In my previous two posts in this series, I discussed a couple reasons why review scores from individual sources can be problematic. But what happens when the scores from all the different sources are aggregated to create a single, average score? Fortunately, in most cases, the effects of the problems tend to cancel out rather than compound, so aggregate scores are a little more trustworthy than individual scores. There are still a few problems, however, that deserve mentioning.

When averaging a bunch of different scores, aside from knowing the grand average, it is also important to have a sense of the distribution. Metacritic does a good job of this by providing a “Metascore” along with a list of all the individual review scores in order from highest to lowest, but unfortunately it doesn’t calculate the standard deviation (a quantitative measure of the spread) of the scores. Knowledge of the distribution is important for understanding how much reviewers agree or disagree on the merits and shortcomings of a game. If the distribution is narrow, then the reviewers pretty much agree on how good or bad the game is; on the other hand, if the distribution is wide, then the reviews are more of a mixed bag. This can be particularly significant for games scoring in the 70-85% range, which tend to fall into two main categories: fundamentally mediocre and love-it-or-hate-it. Simply looking at the average scores is not enough to make the distinction.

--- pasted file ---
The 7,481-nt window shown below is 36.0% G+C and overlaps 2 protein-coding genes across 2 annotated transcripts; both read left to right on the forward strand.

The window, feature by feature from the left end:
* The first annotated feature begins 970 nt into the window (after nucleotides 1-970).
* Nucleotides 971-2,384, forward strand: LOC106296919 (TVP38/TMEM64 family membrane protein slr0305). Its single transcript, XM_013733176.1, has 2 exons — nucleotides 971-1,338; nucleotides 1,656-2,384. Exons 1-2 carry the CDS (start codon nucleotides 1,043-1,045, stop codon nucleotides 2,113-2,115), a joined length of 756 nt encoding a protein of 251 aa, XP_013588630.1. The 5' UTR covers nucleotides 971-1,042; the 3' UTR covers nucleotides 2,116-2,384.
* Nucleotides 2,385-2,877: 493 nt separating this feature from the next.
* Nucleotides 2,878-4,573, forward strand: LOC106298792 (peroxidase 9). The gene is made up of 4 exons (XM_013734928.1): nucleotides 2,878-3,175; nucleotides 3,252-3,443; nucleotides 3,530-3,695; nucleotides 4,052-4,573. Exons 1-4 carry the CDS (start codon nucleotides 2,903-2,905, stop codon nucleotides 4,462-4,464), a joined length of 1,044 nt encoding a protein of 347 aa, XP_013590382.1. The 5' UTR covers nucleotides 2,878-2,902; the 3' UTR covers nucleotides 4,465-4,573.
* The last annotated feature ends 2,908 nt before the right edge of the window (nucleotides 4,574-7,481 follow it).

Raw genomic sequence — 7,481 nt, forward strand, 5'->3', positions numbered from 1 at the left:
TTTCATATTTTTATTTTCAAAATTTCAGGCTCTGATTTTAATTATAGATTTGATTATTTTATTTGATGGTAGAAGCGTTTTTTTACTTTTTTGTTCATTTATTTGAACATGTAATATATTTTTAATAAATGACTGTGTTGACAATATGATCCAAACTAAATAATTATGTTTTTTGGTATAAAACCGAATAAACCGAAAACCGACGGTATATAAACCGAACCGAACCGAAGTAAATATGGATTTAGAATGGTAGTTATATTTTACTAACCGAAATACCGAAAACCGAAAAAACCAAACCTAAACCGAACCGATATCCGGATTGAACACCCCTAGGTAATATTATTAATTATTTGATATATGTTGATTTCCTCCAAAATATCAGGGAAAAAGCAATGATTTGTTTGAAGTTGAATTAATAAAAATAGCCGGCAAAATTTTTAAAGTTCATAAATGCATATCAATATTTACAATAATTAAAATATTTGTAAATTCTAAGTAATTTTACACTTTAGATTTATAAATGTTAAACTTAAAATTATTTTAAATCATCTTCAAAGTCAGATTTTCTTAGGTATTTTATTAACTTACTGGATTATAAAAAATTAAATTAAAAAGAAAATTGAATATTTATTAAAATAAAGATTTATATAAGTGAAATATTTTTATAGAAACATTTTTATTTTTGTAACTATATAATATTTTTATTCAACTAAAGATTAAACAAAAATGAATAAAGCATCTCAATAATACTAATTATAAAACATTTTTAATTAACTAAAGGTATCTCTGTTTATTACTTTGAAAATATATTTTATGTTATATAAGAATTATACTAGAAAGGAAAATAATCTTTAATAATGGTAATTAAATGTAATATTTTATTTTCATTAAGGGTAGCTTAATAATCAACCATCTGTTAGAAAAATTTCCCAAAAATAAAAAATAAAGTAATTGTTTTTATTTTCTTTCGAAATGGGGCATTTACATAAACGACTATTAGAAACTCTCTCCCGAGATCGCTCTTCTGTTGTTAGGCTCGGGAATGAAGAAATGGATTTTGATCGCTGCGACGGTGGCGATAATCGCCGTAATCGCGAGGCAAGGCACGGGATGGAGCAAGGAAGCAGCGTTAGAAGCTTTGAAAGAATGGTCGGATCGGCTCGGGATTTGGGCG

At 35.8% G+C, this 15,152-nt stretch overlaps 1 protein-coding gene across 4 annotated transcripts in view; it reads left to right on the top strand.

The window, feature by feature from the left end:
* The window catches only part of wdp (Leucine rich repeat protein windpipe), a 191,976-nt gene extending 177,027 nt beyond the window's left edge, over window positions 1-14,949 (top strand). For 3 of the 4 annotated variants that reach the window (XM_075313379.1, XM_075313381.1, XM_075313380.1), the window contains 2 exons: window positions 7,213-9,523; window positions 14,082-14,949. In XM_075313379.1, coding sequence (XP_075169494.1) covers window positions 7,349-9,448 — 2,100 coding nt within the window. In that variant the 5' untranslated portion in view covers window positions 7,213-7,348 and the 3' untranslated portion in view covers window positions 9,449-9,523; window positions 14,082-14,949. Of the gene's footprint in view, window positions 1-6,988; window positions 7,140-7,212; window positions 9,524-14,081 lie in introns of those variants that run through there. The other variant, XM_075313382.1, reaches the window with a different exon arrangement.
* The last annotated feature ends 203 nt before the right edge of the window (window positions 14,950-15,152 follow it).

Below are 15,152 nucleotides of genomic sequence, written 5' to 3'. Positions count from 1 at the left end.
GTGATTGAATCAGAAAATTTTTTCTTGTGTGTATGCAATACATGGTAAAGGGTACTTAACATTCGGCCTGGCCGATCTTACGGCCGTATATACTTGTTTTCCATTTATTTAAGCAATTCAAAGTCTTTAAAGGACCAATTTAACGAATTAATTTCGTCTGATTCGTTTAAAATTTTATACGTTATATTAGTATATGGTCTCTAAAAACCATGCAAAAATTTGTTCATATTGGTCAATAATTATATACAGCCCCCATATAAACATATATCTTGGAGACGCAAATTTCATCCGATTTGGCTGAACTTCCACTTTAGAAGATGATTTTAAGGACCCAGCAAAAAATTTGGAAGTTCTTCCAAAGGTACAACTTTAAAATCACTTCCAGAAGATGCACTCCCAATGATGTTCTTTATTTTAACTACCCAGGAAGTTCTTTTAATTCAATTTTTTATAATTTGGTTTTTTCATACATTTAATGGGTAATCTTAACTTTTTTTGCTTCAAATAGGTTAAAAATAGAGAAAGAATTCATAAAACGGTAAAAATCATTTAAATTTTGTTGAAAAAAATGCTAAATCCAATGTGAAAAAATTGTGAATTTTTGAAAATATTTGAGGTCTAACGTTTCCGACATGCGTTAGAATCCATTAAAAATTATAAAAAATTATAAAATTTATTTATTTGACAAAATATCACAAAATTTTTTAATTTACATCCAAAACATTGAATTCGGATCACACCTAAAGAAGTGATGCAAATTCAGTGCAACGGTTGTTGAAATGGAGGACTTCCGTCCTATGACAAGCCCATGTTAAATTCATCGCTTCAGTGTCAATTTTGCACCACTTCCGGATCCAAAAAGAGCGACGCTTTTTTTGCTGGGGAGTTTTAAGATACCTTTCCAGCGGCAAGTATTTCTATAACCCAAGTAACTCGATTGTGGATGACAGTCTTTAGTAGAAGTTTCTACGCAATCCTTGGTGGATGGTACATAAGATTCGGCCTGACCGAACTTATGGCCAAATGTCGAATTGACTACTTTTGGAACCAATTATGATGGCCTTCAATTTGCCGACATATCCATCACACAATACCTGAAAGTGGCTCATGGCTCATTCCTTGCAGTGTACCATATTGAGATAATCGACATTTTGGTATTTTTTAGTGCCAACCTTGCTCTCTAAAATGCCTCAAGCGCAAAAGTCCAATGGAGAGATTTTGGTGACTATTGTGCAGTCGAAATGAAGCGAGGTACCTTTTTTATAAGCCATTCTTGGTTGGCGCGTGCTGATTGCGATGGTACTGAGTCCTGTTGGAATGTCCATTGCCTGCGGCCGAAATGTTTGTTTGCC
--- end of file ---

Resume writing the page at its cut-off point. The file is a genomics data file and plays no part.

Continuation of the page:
Another problem with aggregate scores is the need to convert individual scores to a common scale. Both GameRankings and Metacritic use simple formulas to convert letter and numerical scores into percentages, but these formulas prove to be problematic once you realize that two different scores which convert to the same percentage may not have the same meaning. For example, a 50% from one site might mean average, whereas a 50% at a different site could mean failing. Trying to compare those two scores based on the numbers alone is like comparing apples to oranges. It doesn’t work.

One last thing to be aware of when dealing with aggregate scores is how the average scores are calculated. Are they just straight-up averages? Are they weighted averages (and if so, how are the weights assigned)? Are the highest and lowest scores dropped before computing the averages? This may be a more subtle point, but the more information you have the better. You don’t want to use numbers that you don’t understand when making your next video game purchase.

While aggregate review scores are less susceptible to some of the flaws found in the scores issued by individual reviewers, there are still a few things to keep in mind when working with them. Just remember that you can never get all of the information you need to make an informed purchase with only a single number.